1975 年 24 巻 263 号 p. 761-768
The main purpose of the present study is to obtain an epoxy resin mortar which can be used safely in environments below freezing point. The mechanism of curing of the binders used in the experiment consists of the ring opening of the epoxy radical by amine as the electron donor and the subsequent addition polymerization.
The tensile test specimens were briquets of ASTM C 190, while the bending test specimens were prisms of JIS R 5201 or prisms of 2×2×10cm. The compressive test specimens were fragments of prisms of JIS R 5201 or of cylinders of 2.5cm (diameter)×5cm (height). The aggregate used was absolutely-dried sea sand. The binder content was 15per cent.
The experiments to find (1) properties of binders, and (2) short period strength development were conducted using 20 kinds of test manufactured products at -6°C. As for (1), the viscosity ranged from 400∼557000cps, the gel time from 35∼161min, and the maximum exotherm temperature from -1∼+195°C. The consistency, stench, and exotherm profile at +4°C or -1°C were also examined. As for (2), the curing time was 1, 2, 4, 8, or 16 days. The strengths in 8 day's curing were 22∼130kg/cm2 (tensile), 63∼360kg/cm2 (bending), and 128∼645kg/cm2 (compressive), and it was possible to regard these value approximately as equilibrium values. The cured materials which showed good flexibility generally exhibited high strengths.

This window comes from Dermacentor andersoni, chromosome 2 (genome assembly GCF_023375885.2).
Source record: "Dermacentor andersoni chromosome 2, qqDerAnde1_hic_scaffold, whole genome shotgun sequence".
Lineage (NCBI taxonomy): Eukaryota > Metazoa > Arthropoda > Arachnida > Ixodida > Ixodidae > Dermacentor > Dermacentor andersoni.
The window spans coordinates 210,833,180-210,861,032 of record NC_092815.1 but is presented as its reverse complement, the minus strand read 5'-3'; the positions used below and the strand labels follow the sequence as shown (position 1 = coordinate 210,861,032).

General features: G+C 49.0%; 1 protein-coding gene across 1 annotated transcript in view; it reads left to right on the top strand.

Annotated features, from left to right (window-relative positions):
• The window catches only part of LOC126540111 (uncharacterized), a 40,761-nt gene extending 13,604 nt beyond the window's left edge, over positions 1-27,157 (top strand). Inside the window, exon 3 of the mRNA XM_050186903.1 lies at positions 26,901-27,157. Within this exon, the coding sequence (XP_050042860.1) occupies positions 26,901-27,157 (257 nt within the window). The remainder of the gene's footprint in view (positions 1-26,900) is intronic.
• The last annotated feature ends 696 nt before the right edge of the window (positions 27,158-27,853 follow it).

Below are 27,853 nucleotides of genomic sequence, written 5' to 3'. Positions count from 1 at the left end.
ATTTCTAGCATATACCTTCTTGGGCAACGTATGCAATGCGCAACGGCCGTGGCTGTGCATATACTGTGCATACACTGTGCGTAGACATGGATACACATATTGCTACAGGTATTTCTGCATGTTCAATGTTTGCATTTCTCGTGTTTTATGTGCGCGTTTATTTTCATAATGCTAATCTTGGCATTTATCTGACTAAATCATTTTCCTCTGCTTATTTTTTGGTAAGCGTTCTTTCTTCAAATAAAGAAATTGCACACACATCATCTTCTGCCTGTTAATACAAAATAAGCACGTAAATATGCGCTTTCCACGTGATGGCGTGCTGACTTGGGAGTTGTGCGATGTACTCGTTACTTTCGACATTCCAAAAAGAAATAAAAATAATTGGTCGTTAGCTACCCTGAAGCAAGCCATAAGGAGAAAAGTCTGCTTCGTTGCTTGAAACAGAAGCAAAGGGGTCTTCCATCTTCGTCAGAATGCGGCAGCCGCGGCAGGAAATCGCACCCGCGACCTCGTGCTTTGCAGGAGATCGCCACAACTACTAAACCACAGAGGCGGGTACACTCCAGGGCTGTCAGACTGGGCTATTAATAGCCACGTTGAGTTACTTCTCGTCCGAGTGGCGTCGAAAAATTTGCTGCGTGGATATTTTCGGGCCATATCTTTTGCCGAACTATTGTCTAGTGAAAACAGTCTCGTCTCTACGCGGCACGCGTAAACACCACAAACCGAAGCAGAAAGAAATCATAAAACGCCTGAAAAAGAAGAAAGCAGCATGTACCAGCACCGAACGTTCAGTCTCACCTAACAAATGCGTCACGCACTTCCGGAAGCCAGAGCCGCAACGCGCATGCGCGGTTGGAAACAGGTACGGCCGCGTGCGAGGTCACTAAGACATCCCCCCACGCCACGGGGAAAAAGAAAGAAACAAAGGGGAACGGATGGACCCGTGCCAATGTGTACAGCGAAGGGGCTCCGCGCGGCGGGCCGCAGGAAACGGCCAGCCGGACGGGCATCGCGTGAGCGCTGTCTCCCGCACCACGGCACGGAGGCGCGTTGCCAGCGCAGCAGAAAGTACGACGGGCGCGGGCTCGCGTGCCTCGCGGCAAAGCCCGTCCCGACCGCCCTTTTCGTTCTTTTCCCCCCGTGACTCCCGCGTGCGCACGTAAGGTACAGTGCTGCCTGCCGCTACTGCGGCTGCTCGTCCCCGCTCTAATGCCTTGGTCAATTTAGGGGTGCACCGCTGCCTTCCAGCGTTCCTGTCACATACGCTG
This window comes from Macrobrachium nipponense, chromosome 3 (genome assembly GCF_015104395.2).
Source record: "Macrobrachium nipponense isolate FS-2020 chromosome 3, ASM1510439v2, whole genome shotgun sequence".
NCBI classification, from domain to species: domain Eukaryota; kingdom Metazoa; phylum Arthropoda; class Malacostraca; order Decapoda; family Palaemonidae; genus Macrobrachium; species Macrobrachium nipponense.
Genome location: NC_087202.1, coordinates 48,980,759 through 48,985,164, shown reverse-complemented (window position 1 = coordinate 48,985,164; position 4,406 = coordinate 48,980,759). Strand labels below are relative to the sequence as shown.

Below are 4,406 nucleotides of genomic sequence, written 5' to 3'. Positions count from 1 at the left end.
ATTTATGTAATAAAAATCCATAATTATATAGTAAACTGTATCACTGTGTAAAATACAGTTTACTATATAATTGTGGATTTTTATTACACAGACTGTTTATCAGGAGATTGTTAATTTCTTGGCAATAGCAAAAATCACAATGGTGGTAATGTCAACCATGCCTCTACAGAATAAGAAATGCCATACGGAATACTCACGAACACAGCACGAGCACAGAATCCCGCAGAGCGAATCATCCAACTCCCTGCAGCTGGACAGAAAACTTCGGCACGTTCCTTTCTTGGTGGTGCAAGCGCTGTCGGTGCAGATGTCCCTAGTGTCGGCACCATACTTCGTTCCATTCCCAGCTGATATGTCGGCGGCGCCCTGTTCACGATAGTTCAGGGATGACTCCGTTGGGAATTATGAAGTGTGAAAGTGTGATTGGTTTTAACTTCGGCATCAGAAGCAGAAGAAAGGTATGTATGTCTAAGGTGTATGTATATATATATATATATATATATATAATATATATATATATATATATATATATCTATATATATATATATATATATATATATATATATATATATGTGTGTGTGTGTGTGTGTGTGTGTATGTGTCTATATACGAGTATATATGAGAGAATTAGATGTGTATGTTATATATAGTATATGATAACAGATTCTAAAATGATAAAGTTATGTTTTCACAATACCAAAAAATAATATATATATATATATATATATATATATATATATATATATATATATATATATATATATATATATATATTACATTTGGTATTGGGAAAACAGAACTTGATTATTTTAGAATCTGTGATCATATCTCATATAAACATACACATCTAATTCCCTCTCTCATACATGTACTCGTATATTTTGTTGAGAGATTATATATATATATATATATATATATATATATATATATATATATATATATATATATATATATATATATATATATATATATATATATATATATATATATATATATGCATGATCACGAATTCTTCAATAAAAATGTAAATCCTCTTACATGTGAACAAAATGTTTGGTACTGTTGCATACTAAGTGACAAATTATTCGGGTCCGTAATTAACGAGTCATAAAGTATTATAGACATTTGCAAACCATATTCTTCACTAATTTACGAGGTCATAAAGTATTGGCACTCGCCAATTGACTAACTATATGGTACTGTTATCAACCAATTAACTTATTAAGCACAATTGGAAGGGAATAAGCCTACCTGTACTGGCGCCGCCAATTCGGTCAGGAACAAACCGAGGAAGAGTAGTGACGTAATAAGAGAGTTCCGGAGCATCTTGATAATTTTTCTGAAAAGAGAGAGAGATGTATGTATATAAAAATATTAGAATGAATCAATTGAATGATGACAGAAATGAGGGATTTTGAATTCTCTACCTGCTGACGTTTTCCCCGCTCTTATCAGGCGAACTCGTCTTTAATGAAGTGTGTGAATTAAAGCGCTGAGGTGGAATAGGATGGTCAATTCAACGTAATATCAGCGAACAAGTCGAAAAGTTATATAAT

An epoxy resin mortar which showed the most prominent performance in these experiments was used for the experiments to find (3) long period strength development at -6°C, and (4) strength development at fluctuating temperatures. As for (3), the curing time was 0.5, 1, 2, 3, 4, or 6 months. The maximum strengths were 151kg/cm2 (tensile, 0.5 month), 417kg/cm2 (bending, 1 month), and 808kg/cm2 (compressive, 4 months). As for (4), the curing conditions were chosen from the combinations of -15°, -6°, and +10°C. Sufficient strengths for practical applications were obtained under all the curing conditions.